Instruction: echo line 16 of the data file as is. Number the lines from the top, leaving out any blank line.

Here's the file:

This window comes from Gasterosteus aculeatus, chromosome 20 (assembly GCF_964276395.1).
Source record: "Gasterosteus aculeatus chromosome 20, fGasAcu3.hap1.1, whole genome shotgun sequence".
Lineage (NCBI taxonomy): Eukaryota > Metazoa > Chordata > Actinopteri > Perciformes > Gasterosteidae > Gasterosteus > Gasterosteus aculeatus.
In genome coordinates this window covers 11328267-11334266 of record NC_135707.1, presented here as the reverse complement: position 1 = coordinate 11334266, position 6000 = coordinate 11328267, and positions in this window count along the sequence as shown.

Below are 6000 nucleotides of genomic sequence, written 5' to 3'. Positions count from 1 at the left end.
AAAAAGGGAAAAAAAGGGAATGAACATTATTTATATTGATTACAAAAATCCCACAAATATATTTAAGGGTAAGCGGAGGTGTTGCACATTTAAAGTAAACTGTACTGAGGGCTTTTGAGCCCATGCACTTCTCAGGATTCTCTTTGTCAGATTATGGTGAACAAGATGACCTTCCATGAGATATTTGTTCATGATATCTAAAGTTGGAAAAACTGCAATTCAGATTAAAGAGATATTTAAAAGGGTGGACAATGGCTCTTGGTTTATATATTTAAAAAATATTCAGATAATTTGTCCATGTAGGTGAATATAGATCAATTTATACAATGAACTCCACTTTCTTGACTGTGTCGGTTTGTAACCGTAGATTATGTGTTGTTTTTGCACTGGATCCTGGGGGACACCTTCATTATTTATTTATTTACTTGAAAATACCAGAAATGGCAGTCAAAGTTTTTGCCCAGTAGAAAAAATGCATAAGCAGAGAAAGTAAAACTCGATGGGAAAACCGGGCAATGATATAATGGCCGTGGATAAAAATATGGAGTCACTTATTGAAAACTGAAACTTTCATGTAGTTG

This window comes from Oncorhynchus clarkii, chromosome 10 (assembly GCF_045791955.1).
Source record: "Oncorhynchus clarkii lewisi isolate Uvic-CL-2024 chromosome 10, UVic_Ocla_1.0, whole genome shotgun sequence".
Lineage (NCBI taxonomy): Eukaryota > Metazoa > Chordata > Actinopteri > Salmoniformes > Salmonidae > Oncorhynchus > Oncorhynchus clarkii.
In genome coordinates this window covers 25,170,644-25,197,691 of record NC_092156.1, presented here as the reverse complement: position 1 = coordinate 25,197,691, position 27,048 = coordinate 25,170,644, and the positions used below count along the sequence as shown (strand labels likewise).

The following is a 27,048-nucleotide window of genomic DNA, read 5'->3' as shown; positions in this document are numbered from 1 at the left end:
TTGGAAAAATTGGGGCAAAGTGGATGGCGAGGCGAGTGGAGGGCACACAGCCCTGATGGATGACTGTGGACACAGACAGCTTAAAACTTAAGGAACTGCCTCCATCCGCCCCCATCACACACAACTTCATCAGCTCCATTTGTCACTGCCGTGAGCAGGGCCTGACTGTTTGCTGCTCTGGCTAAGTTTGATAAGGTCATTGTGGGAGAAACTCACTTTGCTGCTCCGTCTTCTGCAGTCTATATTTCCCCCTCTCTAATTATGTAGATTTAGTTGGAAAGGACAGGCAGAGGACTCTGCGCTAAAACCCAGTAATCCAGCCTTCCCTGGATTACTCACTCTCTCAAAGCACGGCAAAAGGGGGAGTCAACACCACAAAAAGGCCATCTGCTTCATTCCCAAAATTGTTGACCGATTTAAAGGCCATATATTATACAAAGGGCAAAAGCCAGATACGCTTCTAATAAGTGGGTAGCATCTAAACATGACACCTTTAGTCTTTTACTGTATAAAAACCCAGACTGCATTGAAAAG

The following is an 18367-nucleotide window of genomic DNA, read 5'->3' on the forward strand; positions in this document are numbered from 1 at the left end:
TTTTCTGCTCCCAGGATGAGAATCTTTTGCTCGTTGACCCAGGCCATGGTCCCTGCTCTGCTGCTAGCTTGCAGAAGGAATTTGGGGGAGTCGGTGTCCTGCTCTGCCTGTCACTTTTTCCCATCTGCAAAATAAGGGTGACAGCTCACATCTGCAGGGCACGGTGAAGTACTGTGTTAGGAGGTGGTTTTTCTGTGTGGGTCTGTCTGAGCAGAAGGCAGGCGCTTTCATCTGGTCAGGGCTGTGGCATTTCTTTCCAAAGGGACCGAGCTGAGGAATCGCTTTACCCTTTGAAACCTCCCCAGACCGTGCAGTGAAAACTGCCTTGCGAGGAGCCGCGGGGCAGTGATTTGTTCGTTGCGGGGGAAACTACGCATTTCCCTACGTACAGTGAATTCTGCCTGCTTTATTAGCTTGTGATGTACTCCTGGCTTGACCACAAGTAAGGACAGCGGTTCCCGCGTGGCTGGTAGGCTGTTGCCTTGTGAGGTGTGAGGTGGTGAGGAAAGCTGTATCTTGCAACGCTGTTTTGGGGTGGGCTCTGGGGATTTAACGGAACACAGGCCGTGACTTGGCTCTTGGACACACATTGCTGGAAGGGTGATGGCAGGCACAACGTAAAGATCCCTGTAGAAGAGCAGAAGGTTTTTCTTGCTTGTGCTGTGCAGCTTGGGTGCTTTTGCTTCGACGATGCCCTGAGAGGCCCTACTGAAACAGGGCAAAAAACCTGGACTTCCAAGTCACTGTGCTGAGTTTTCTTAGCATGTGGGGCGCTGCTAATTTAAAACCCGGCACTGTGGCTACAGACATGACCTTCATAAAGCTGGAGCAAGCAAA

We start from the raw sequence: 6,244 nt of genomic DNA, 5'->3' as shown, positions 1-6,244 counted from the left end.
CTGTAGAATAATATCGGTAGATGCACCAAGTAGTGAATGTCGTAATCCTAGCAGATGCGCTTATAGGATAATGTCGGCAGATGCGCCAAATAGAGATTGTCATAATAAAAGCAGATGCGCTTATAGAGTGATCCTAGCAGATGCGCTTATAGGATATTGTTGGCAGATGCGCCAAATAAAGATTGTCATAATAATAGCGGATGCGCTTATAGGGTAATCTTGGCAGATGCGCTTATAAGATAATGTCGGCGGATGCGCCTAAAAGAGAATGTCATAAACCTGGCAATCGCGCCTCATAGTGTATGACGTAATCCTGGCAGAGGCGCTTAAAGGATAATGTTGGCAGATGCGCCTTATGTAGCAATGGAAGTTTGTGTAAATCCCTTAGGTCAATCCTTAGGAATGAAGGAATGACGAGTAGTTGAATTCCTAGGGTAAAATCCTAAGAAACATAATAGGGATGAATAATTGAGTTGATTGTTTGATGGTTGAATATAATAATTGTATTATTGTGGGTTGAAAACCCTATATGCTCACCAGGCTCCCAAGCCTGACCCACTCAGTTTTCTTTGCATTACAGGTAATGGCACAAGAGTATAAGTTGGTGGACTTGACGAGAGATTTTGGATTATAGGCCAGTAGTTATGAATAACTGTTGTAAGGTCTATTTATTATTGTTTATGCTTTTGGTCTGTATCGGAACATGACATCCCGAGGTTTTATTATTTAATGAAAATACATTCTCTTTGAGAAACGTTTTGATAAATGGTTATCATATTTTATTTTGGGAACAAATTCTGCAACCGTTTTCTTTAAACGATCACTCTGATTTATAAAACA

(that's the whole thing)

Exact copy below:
CTGTAGAATAATATCGGTAGATGCACCAAGTAGTGAATGTCGTAATCCTAGCAGATGCGCTTATAGGATAATGTCGGCAGATGCGCCAAATAGAGATTGTCATAATAAAAGCAGATGCGCTTATAGAGTGATCCTAGCAGATGCGCTTATAGGATATTGTTGGCAGATGCGCCAAATAAAGATTGTCATAATAATAGCGGATGCGCTTATAGGGTAATCTTGGCAGATGCGCTTATAAGATAATGTCGGCGGATGCGCCTAAAAGAGAATGTCATAAACCTGGCAATCGCGCCTCATAGTGTATGACGTAATCCTGGCAGAGGCGCTTAAAGGATAATGTTGGCAGATGCGCCTTATGTAGCAATGGAAGTTTGTGTAAATCCCTTAGGTCAATCCTTAGGAATGAAGGAATGACGAGTAGTTGAATTCCTAGGGTAAAATCCTAAGAAACATAATAGGGATGAATAATTGAGTTGATTGTTTGATGGTTGAATATAATAATTGTATTATTGTGGGTTGAAAACCCTATATGCTCACCAGGCTCCCAAGCCTGACCCACTCAGTTTTCTTTGCATTACAGGTAATGGCACAAGAGTATAAGTTGGTGGACTTGACGAGAGATTTTGGATTATAGGCCAGTAGTTATGAATAACTGTTGTAAGGTCTATTTATTATTGTTTATGCTTTTGGTCTGTATCGGAACATGACATCCCGAGGTTTTATTATTTAATGAAAATACATTCTCTTTGAGAAACGTTTTGATAAATGGTTATCATATTTTATTTTGGGAACAAATTCTGCAACCGTTTTCTTTAAACGATCACTCTGATTTATAAAACA